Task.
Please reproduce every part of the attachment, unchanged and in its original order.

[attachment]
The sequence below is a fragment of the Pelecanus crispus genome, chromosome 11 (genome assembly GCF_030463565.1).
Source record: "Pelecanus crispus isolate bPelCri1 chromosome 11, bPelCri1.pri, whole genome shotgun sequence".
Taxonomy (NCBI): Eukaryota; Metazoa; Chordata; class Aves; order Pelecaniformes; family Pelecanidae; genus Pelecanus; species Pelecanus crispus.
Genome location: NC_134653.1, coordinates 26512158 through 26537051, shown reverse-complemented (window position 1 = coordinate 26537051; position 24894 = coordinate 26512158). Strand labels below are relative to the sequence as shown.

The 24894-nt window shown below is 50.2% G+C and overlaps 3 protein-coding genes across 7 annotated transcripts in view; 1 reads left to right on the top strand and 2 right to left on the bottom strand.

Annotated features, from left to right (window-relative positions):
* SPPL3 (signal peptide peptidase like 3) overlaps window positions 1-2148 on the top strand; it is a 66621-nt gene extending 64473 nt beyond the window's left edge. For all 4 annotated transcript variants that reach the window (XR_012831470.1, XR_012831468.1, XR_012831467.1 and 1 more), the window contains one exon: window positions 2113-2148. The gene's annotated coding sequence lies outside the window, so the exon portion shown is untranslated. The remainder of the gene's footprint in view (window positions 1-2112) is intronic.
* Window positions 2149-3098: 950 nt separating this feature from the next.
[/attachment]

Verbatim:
The sequence below is a fragment of the Pelecanus crispus genome, chromosome 11 (genome assembly GCF_030463565.1).
Source record: "Pelecanus crispus isolate bPelCri1 chromosome 11, bPelCri1.pri, whole genome shotgun sequence".
Taxonomy (NCBI): Eukaryota; Metazoa; Chordata; class Aves; order Pelecaniformes; family Pelecanidae; genus Pelecanus; species Pelecanus crispus.
Genome location: NC_134653.1, coordinates 26512158 through 26537051, shown reverse-complemented (window position 1 = coordinate 26537051; position 24894 = coordinate 26512158). Strand labels below are relative to the sequence as shown.

The 24894-nt window shown below is 50.2% G+C and overlaps 3 protein-coding genes across 7 annotated transcripts in view; 1 reads left to right on the top strand and 2 right to left on the bottom strand.

Annotated features, from left to right (window-relative positions):
* SPPL3 (signal peptide peptidase like 3) overlaps window positions 1-2148 on the top strand; it is a 66621-nt gene extending 64473 nt beyond the window's left edge. For all 4 annotated transcript variants that reach the window (XR_012831470.1, XR_012831468.1, XR_012831467.1 and 1 more), the window contains one exon: window positions 2113-2148. The gene's annotated coding sequence lies outside the window, so the exon portion shown is untranslated. The remainder of the gene's footprint in view (window positions 1-2112) is intronic.
* Window positions 2149-3098: 950 nt separating this feature from the next.